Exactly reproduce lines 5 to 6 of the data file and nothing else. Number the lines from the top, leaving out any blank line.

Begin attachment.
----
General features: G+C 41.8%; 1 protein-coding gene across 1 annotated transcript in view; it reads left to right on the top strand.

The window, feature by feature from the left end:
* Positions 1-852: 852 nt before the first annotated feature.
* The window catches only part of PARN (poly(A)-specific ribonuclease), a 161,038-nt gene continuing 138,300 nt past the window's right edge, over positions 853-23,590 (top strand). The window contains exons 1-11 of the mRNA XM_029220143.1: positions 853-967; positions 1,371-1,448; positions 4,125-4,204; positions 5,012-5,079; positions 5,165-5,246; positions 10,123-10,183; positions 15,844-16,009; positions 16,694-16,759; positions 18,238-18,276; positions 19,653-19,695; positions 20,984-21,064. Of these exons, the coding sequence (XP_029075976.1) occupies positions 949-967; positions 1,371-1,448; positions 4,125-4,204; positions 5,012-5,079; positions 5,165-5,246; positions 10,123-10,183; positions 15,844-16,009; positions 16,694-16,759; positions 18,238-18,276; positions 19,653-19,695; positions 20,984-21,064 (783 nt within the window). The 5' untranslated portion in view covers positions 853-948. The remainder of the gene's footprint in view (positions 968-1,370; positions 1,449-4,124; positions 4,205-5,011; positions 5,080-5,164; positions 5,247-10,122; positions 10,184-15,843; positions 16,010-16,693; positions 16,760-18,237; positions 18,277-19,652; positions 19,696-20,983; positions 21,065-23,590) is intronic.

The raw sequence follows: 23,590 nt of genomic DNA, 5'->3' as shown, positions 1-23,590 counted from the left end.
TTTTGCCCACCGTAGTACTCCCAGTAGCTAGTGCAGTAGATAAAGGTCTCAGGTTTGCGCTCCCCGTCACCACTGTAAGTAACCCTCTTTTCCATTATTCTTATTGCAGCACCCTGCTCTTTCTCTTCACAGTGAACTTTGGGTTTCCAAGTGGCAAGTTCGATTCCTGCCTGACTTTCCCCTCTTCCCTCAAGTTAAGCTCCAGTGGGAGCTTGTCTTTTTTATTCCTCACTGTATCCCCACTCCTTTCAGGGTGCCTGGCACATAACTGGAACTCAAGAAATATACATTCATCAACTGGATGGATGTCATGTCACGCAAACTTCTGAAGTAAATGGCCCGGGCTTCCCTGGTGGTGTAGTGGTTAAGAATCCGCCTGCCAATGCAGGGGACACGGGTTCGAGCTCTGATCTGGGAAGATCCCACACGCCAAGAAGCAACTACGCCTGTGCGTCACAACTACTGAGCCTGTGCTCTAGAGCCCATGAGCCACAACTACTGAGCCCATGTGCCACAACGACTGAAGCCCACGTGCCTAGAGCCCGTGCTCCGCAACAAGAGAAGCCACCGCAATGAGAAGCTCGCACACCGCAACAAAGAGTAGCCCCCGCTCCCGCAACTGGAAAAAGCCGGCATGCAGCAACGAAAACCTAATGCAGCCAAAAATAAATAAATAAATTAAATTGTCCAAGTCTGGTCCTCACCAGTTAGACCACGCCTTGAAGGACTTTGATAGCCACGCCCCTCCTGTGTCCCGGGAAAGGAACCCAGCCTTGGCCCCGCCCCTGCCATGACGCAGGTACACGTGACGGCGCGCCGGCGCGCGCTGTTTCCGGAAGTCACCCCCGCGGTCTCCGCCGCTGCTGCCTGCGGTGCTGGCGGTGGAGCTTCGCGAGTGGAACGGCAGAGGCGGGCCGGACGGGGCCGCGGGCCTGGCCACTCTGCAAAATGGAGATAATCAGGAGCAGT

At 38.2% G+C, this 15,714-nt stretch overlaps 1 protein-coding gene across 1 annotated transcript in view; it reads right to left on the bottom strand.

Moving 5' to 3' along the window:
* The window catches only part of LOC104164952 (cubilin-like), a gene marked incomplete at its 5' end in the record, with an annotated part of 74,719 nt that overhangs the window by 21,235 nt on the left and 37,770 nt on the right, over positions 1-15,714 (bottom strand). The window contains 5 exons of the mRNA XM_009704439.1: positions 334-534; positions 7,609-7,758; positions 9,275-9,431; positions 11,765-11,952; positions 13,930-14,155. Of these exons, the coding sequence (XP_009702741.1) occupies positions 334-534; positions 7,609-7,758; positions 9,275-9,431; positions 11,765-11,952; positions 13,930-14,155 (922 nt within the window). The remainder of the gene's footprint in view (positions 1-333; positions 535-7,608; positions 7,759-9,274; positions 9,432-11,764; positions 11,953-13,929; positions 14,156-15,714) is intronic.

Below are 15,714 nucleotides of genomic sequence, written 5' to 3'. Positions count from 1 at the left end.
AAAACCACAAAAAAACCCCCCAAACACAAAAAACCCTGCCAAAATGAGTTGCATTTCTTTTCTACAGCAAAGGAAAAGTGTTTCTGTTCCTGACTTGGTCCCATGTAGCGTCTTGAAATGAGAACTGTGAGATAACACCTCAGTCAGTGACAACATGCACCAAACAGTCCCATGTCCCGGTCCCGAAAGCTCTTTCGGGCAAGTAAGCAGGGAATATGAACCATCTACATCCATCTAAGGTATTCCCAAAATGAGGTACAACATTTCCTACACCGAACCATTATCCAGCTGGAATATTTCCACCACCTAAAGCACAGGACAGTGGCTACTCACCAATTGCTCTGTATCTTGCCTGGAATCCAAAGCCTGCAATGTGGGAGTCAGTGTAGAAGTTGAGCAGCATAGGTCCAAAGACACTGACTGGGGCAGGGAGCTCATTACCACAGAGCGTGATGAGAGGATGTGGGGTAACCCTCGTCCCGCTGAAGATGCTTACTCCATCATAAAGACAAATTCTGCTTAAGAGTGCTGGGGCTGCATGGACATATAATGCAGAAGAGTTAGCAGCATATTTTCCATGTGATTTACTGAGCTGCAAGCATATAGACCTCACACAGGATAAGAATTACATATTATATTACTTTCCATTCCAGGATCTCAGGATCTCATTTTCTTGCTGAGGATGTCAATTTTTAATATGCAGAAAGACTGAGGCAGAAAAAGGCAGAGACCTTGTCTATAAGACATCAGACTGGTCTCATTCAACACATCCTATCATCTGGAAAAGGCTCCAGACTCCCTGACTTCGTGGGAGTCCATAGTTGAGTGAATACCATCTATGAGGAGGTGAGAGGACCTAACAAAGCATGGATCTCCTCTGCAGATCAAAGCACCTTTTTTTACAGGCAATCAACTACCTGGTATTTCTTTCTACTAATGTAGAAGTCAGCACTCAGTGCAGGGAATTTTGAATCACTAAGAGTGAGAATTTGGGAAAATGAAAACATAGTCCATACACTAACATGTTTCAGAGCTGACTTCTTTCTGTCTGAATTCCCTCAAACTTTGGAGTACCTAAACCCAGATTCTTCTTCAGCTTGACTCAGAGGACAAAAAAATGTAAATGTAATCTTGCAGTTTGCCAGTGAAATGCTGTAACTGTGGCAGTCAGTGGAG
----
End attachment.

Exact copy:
The raw sequence follows: 23,590 nt of genomic DNA, 5'->3' as shown, positions 1-23,590 counted from the left end.
TTTTGCCCACCGTAGTACTCCCAGTAGCTAGTGCAGTAGATAAAGGTCTCAGGTTTGCGCTCCCCGTCACCACTGTAAGTAACCCTCTTTTCCATTATTCTTATTGCAGCACCCTGCTCTTTCTCTTCACAGTGAACTTTGGGTTTCCAAGTGGCAAGTTCGATTCCTGCCTGACTTTCCCCTCTTCCCTCAAGTTAAGCTCCAGTGGGAGCTTGTCTTTTTTATTCCTCACTGTATCCCCACTCCTTTCAGGGTGCCTGGCACATAACTGGAACTCAAGAAATATACATTCATCAACTGGATGGATGTCATGTCACGCAAACTTCTGAAGTAAATGGCCCGGGCTTCCCTGGTGGTGTAGTGGTTAAGAATCCGCCTGCCAATGCAGGGGACACGGGTTCGAGCTCTGATCTGGGAAGATCCCACACGCCAAGAAGCAACTACGCCTGTGCGTCACAACTACTGAGCCTGTGCTCTAGAGCCCATGAGCCACAACTACTGAGCCCATGTGCCACAACGACTGAAGCCCACGTGCCTAGAGCCCGTGCTCCGCAACAAGAGAAGCCACCGCAATGAGAAGCTCGCACACCGCAACAAAGAGTAGCCCCCGCTCCCGCAACTGGAAAAAGCCGGCATGCAGCAACGAAAACCTAATGCAGCCAAAAATAAATAAATAAATTAAATTGTCCAAGTCTGGTCCTCACCAGTTAGACCACGCCTTGAAGGACTTTGATAGCCACGCCCCTCCTGTGTCCCGGGAAAGGAACCCAGCCTTGGCCCCGCCCCTGCCATGACGCAGGTACACGTGACGGCGCGCCGGCGCGCGCTGTTTCCGGAAGTCACCCCCGCGGTCTCCGCCGCTGCTGCCTGCGGTGCTGGCGGTGGAGCTTCGCGAGTGGAACGGCAGAGGCGGGCCGGACGGGGCCGCGGGCCTGGCCACTCTGCAAAATGGAGATAATCAGGAGCAGT